But where is the guest of honor? After he's found murdered upstairs and one of the party-goers arrested and later sentenced to murder, another guest, mousy Alice Church, finds herself so obsessed with the crime and doubting the verdict, that she sets about playing detective. With the help of Alice's scientist-husband Oliver, she puzzles her way through to discover the real murderer, thanks to her quiet, persistent insight and her husband's eye for detail.
By today's crime fiction (and even cozy) standards, Murder Among Friends seems to be a fairly genteel psychological study of complicated, intertwined relationships, which might be considered quaint in its depiction of sexual attractions. Yet, as Keating tells it, in 1946, Ferrars's regular publishers refused to publish the book because "detective stories couldn't be this steamy."
Although she's said to have based many characters and situations on people she knew and things she'd experienced in real life, it's not known to what degree that plays a role here. But with the long character portraits Alice extracts from her questioning of the key players, it wouldn't take much of a leap to guess that Ferrars emphasis on the emotional makeup of her characters was drawn from a keen eye of observation; or, as a character in her book The Small World of Murder puts it, "Murder's generally an intimate sort of thing. It happens in a small world, a little shut-in world of violent feelings."
This week's look at crime fiction news includes awards in the UK, New Zealand, and Spain, a profile of Maj Sjöwal, the cast of cast of HBO's The Wire reunited in Baltimore, and more.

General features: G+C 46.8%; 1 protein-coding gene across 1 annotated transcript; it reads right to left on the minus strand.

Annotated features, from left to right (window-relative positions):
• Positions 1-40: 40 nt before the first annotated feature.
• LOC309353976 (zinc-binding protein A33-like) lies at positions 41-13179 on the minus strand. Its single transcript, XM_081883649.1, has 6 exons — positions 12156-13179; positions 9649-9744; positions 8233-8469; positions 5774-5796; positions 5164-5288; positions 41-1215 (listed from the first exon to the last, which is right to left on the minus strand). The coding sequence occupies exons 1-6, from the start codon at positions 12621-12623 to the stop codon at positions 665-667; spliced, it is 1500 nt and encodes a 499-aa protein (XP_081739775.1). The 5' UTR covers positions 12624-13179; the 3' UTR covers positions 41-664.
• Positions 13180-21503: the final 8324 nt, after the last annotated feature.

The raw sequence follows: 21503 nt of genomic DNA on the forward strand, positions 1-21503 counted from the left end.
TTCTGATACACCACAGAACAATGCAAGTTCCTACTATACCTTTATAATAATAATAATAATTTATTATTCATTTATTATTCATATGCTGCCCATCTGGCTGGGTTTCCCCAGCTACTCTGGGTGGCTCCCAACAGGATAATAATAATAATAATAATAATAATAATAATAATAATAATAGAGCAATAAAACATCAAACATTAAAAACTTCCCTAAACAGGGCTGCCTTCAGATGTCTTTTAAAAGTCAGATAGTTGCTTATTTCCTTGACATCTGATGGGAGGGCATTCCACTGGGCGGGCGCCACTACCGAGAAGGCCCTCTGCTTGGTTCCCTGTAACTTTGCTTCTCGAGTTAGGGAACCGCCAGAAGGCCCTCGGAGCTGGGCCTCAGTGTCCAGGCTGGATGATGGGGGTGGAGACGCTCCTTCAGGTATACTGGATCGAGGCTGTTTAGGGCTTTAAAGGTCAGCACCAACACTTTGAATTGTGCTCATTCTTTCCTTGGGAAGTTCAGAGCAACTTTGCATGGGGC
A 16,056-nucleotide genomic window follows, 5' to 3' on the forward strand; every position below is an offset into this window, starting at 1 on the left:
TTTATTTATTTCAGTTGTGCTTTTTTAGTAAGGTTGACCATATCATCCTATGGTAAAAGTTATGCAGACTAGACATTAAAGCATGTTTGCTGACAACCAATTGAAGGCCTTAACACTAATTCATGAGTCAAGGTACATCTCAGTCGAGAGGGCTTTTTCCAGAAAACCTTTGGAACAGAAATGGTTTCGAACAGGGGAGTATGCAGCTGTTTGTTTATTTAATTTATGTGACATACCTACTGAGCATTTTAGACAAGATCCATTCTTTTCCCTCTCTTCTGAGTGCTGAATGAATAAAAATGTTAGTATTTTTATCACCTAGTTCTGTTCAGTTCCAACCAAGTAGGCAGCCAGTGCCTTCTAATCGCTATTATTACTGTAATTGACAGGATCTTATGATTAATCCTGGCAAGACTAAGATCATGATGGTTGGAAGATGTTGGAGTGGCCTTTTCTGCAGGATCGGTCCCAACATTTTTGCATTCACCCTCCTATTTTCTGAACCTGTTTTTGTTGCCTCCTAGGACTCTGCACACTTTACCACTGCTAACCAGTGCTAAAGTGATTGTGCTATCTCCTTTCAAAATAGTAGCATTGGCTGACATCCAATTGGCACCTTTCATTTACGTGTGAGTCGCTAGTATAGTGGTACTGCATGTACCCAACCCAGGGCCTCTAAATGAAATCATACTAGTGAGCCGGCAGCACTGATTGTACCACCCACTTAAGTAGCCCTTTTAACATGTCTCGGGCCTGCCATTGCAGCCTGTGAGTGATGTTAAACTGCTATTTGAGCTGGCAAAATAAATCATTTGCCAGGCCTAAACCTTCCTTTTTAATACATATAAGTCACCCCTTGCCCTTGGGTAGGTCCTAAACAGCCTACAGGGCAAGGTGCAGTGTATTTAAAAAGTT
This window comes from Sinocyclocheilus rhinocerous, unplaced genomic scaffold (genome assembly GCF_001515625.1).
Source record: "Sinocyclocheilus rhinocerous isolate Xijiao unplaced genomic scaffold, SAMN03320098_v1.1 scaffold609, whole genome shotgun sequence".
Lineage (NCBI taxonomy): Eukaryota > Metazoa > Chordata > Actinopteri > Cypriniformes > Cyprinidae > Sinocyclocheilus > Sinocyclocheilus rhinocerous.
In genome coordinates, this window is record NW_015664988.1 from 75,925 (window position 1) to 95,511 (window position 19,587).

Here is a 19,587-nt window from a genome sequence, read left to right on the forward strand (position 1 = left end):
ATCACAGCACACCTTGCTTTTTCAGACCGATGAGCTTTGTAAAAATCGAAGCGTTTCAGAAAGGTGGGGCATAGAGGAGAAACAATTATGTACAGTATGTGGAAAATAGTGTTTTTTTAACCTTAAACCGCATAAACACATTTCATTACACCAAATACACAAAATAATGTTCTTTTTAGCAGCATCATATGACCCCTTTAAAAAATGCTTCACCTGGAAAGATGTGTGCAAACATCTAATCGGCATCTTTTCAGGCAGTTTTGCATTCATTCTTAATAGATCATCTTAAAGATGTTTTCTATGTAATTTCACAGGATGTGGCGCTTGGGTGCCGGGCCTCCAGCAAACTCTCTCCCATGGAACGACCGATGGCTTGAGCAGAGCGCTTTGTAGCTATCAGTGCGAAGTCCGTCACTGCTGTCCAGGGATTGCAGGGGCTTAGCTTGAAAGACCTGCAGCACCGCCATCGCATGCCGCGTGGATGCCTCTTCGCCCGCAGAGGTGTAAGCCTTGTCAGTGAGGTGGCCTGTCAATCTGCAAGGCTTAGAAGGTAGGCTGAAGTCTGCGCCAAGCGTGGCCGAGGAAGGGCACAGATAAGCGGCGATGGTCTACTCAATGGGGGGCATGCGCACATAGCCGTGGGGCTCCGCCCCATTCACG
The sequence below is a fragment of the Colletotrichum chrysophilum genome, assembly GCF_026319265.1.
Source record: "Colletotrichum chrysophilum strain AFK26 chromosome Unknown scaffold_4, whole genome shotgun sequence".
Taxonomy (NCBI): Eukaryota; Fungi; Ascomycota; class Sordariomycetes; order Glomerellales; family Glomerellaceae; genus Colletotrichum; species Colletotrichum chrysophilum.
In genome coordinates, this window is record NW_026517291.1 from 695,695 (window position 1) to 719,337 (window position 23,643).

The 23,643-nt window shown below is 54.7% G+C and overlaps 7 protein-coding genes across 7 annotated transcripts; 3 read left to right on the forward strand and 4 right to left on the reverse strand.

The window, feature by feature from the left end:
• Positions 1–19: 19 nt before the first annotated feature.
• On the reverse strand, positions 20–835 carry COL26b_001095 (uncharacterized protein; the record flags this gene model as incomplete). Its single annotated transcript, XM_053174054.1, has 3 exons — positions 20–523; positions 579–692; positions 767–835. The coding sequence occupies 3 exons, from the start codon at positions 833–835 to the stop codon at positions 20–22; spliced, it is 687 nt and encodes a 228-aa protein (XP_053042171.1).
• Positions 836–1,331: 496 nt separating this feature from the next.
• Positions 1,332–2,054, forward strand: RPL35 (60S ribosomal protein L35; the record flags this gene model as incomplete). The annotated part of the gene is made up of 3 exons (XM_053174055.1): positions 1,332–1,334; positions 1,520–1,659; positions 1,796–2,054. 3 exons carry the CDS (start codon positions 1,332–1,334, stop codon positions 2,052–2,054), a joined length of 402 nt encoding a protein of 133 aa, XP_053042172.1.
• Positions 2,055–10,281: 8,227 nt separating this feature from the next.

Debut author Sarah Hilary has won the Theakstons Old Peculier Crime Novel of the Year Award for Someone Else’s Skin. She was selected from a shortlist of six, whittled down from a longlist of 18 titles published by British and Irish authors over the last year.
The shortlist has been announced for the Ngaio Marsh Award for Best Crime Novel, recognizing the best crime, mystery or thriller novel written by a New Zealand citizen or resident:
Paula Hawkins, Ann Cleeves, Mark Billingham, Val McDermid, Peter James, and Marnie Riches were the winners of the inaugural Dead Good Reader Awards presented at Theakstons Old Peculier Crime Writing Festival in Harrogate. The winners were decided by a public vote, with more than 4,000 votes had been received from online readers and festival attendees.
Spain's Semana Negra 2015 conference presented the Premio Dashiell Hammett, an award for best crime fiction in Spanish, to Yo fui Johnny Thunders by Carlos Zanón.
The summer issue of Pulp Literature is out, with a profile of author Robert J Sawyer; Mel Anastasiou rounds out the first Stella Ryman novella Omnibus with "The Case of the Vanishing Resident"; plus more great fiction and some poetry from Wally Swist and Valentina Cano.